DISTANCE 37.7 miles (60km)
MAIN CLIMB Snaefell, a six-mile ascent coming after 23 miles.
TOTAL CLIMB 422 metres
ACHTUNG! Don’t ride this route from the end of May to the beginning of June, or in late August. This is when thousands of motorcyclists descend on the Isle of Man for the TT and Manx Grand Prix.
How can the Isle of Man, with a population of just 80,000, produce so many world-class riders? That’s a question many in the sport are asking after the successes of Mark Cavendish, Jonny Bellis and Peter Kennaugh. These three have led the way and are all members of the Great Britain team.
Providing three out of around 20 endurance riders in the team is roughly equivalent to the Island seeing three Manx footballers in England’s World Cup squad.
It’s even more remarkable when you consider that the GB cycling team, unlike England’s footballers, also happens to be the best in the world.
With Cavendish and his two Manx Road Club team-mates regularly winning titles at the highest level, they have become familiar names far beyond the shores of Ellan Vannin. And there are many more talented youngsters ready to follow in their wheel tracks. So, what is it about the Isle of Man that gives these riders the freedom to flourish?
Lap of the land
I followed British junior road race champion Peter Kennaugh (pronounced Ken-yuk) for a training ride around the island’s famous TT motorcycle course. With him were four of the island’s British Cycling Talent Team members: Mark Christian, Chris Whorrall, Chris Nicholson and Tim Kennaugh (Pete’s younger brother), along with national coach and former pro rider Mike Doyle.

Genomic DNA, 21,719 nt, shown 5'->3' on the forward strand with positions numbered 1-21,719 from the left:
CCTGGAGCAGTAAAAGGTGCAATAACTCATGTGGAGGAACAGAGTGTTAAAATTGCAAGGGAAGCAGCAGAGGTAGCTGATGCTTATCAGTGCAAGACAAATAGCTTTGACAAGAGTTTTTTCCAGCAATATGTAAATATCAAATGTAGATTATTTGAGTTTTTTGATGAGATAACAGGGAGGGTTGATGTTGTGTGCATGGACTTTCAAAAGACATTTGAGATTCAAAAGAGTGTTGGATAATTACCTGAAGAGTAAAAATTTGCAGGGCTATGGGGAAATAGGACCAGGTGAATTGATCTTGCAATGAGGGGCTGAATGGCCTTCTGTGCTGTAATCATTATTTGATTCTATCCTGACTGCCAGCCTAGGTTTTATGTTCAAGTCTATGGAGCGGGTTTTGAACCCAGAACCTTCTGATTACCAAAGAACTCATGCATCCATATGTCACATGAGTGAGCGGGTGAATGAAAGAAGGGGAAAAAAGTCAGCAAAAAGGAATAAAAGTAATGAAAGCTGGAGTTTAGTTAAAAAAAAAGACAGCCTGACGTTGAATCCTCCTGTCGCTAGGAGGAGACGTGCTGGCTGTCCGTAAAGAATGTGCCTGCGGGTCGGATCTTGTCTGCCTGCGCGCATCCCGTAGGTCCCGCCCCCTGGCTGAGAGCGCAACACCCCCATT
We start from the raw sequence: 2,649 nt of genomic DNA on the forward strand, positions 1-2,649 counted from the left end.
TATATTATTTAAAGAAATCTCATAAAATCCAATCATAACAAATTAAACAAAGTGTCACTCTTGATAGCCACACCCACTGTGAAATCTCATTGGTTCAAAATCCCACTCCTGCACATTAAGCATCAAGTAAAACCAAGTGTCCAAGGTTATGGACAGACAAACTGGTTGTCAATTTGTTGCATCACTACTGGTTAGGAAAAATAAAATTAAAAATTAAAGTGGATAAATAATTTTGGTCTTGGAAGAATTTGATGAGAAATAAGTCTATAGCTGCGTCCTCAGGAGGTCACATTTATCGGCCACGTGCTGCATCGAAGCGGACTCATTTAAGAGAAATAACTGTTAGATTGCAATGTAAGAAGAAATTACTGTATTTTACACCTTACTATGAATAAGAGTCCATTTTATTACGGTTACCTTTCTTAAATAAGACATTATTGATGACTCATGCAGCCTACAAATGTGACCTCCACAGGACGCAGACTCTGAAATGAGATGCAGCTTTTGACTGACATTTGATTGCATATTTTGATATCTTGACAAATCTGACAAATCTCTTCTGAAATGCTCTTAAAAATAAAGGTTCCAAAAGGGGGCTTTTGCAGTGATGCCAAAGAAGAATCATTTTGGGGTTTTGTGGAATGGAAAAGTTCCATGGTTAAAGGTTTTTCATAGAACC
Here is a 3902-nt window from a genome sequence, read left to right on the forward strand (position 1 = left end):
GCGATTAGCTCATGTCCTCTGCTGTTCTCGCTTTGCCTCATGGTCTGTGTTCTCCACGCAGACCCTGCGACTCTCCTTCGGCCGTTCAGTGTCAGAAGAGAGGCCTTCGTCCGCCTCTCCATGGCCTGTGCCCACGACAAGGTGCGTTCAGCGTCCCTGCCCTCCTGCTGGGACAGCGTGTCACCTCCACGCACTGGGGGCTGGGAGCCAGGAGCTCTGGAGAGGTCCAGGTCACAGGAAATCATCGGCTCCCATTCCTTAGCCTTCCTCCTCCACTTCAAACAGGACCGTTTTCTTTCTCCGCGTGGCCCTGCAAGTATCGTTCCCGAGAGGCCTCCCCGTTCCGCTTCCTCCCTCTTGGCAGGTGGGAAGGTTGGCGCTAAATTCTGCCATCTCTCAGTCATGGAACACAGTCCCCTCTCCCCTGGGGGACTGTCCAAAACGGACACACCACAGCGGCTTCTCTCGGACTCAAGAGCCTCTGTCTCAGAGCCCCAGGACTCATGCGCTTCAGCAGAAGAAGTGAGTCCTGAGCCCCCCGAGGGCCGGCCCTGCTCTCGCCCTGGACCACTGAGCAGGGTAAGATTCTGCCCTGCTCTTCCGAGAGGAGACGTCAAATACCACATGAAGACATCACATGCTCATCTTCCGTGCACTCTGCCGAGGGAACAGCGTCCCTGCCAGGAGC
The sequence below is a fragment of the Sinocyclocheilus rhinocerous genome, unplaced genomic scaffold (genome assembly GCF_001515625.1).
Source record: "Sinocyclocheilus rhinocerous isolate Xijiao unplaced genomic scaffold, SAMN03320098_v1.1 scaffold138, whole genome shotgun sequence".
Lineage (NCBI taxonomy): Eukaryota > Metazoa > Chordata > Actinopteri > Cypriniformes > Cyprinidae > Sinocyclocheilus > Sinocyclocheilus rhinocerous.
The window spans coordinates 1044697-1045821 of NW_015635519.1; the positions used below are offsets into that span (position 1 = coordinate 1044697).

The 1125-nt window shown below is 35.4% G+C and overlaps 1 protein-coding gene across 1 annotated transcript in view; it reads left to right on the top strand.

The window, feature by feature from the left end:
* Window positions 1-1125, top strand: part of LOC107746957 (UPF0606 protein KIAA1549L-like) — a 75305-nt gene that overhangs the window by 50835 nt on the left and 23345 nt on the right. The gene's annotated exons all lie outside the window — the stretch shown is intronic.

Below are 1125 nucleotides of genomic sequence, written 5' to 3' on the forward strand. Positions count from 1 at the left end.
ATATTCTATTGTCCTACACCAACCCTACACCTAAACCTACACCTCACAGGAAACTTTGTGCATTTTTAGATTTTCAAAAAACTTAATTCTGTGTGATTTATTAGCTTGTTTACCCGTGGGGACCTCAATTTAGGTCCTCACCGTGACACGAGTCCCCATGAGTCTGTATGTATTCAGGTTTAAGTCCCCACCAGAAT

It was a chance to try and find out the secrets of Manx success, although, as we head out from the TT Grandstand, it soon emerges that there is no magic involved. But there is a combination of factors which makes the island unique in cycling terms.
Firstly, it’s a great place to train because the roads are relatively quiet and the scenery is stunning. But with hardly a flat road on island, it is also tough. Cavendish reckons that a five-hour training ride here is worth six hours anywhere in the UK.
As we head out of Douglas, the island’s capital, we are soon on quiet roads heading west towards the hills of Cronk-y-Voddy where we pass a bench dedicated to the memory of Manx rider Pete Buckley. Buckley won the Commonwealth Games road race in 1966 but died in a cycling accident aged just 25.
Over the years the Isle of Man has produced many good riders, including Buckley and Steve ‘Pocket Rocket’ Joughin — twice the British road race champion. And for years the island hosted its International Cycling Week, which attracted the top names in the sport — Robert Millar won his only professional national road race title here in 1995.
All this has means the sport has a profile on the island which would be the envy of anyone in the UK. Local newspapers regularly feature several pages of cycling reports, and when Mark Cavendish made his Tour de France debut it was front page and back page news.
Another factor is the work of the government-funded Isle of Man Institute of Sport, helps elite competitors in a range of sports, with cyclists at the forefront due to the wealth of talent that has emerged in recent years.
“The support we get from the Institute of Sport is dead important,” says Peter Kennaugh, “you build up a relationship with people at the Institute and they get to know your history.”
Riders as young as 12 or 13 can get access to physiotherapists, fitness coaches, nutritionists and even a sports psychologist. All these services are on the island, so riders are never more than an hour away from getting the help they need.